Jordyn Brown

The (Eugene) Register-Guard

For 79-year-old Joe Waters of north Eugene, the most memorable moment of the eight-day Apollo 11 mission occurred when the space capsule returned from its historic trip to the moon on July 24, 1969.

He watched in awe in the early morning hours from the deck of a ship as the capsule blazed back into the Earth’s atmosphere, knowing he would never see anything like it again.

The heat shield of its reentry formed a striking, bright angle around the space capsule as it streaked across the sky, he recalled. It was about 4:30 a.m., and yet Waters was surrounded on the deck by upwards of 2,000 people who all stood wide awake and open-mouthed.

“As the vehicle was going toward the horizon in the east, the sun was also rising up in the east, and you had this juxtaposition of these two — one natural and one man made — they seemed to be on a collision course with each other,” he said. “It was really, in addition to being an historical moment, kind of a dramatic moment as well. It was literally just a once in a lifetime, once in a historical moment.”

With longstanding memories from Eugene residents such as Waters, events for all ages to celebrate, and Oregon’s historical influence on the mission newly on-display, this anniversary is reigniting the excitement many felt in 1969 for a weeklong celebration for Oregonians.

The day Waters saw the spacecraft reenter the atmosphere, he was employed as an electronics technician working on the USNS Redstone.

“It was used as a (missile) range instrumentation ship,” Waters said. “What they would do is they would go out to a particular site assigned by NASA and it would track the astronauts and the space vehicle.”

The ship was about 300 miles south-southwest of Guam that day. He and the others working on the ship heard there was a very good chance of them seeing the space capsule as it came back toward Earth. As they all gathered on the deck, one person quietly said, “There it is” as the capsule came into view.

“The sea state was really very calm, almost glassy,” Waters said. “It was in the predawn hours around 4:30 in the morning, and we could look up and see this thing just beginning to speckle like a campfire ember coursing through the heavens.”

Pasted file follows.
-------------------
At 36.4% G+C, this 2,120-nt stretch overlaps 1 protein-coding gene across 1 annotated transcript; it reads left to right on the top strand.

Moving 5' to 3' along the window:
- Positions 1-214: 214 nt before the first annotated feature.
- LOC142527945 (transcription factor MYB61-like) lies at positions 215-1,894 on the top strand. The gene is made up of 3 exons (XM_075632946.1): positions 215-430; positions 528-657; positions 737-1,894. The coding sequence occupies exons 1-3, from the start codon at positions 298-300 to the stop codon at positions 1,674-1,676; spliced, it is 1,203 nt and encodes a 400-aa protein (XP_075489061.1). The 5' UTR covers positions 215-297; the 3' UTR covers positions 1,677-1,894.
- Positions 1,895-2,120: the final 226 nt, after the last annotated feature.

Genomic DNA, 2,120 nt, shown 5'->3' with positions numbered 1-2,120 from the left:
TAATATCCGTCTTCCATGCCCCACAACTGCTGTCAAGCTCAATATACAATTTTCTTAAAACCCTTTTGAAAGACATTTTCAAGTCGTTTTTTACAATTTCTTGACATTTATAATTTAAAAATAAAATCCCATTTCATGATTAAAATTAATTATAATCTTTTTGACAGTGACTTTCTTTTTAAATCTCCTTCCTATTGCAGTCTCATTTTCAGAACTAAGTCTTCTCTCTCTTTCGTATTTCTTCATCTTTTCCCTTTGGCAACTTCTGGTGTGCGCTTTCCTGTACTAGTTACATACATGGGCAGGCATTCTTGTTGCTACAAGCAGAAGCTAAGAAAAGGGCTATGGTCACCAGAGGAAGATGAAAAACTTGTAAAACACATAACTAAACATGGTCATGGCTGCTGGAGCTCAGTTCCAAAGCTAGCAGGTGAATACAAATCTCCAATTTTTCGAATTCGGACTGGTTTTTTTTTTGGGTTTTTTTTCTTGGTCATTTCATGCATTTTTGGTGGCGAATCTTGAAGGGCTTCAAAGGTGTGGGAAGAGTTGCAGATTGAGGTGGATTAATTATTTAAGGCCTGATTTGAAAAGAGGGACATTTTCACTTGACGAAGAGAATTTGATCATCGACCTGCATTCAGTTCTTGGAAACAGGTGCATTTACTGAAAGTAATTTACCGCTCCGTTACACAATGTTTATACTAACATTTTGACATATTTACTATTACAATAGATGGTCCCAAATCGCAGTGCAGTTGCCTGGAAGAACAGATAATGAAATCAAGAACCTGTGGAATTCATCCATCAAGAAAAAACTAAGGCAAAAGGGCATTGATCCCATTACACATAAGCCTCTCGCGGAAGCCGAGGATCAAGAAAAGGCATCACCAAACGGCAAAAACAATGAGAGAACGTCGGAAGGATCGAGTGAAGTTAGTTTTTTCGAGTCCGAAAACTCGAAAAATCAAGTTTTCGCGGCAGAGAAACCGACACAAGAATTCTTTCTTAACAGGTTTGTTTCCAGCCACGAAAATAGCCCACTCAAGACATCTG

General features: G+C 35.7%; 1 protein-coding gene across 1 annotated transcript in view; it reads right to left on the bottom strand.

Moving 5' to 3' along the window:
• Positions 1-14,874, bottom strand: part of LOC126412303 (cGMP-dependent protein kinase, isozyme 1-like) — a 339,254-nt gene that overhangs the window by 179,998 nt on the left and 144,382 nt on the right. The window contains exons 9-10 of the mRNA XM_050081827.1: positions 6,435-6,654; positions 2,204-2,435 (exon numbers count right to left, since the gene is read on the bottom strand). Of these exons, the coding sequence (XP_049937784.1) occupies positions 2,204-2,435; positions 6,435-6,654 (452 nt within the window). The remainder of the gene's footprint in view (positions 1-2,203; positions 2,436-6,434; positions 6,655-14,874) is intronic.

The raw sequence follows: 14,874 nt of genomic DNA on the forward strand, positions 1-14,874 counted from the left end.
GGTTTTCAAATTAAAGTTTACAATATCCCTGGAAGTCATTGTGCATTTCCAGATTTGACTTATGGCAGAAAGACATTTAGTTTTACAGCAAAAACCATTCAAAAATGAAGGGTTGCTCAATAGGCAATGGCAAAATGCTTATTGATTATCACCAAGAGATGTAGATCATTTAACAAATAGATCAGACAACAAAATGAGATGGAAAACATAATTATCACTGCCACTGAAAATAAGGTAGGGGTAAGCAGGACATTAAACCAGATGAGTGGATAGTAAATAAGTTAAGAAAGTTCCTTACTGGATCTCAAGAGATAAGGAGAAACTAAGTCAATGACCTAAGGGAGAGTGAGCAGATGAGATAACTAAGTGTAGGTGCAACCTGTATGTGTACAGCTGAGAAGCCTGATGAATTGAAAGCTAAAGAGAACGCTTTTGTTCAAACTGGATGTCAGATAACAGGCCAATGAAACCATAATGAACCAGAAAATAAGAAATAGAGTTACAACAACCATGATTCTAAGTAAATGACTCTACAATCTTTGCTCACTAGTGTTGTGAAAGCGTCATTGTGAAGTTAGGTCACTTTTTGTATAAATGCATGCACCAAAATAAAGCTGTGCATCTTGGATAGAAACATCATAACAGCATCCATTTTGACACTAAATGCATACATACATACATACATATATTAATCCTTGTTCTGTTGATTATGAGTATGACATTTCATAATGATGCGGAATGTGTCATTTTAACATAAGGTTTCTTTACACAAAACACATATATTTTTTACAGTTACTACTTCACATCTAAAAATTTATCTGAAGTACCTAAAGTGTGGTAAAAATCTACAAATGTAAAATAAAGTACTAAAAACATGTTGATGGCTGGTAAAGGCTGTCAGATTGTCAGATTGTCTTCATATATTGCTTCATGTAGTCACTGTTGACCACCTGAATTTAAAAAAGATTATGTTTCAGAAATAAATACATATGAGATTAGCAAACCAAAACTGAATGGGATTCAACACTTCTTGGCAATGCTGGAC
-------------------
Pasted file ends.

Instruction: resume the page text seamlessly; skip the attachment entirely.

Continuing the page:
It was unlike anything Waters had ever seen, or would see again. Because while we may put man on the moon again, the wonder of seeing it successfully happen for the first time is unmatched.

“The unique thing about it, among other things, was when this event was over and the space capsule just kept going across the horizon, nobody said anything,” Waters said. “What could you say?”

While individuals such as Waters played a role in the landing, the state of Oregon also gave important insight to astronauts as they prepared to take on the astronomical task.

Central Oregon’s rough and rocky terrain served as a fitting training ground for the astronauts to test their suits and learn to navigate the piles and stretches of lava rock they believed to be similar to the moon’s surface.

“They tested some of the space suits and space suit prototypes and some of the gear they were anticipating using on the moon on the lava rock in Central Oregon,” said Heidi Hagemeier, spokesperson for the High Desert Museum.

This month, the museum opened a new exhibit devoted to highlighting Central Oregon’s role in astronaut preparation for the moon landing, called “Moon Country: Oregon and the Space Race.”

There also is an opportunity for those looking to celebrate the anniversary in Eugene’s backyard this week. Eugene Science Center will have activities through Saturday.

The science center saw this as an opportunity to get people of all ages involved and excited about a memorable anniversary of space travel success.

“This was a monumental moment in history, and we’re really excited to celebrate that but also recognize how far science has come in the last 50 years,” said center spokesperson Elena Aguero. For those such as Waters, it’s surreal to realize it has already been 50 years since one of the most noteworthy moments in science history.

Having lived through each of the moments when the Apollo 11 mission got one step closer to the moon, and to see it return home safely, he said, is an experience and event different from anything that came before it or after.

“I was stunned. I had witnessed something that was a once in a millennia occurrence.

“It’s not uncommon to look up in the early days of space exploration and view satellites particularly at either horizon … but this thing was altogether different from that,” Waters said.

“It is the memory of a lifetime.”

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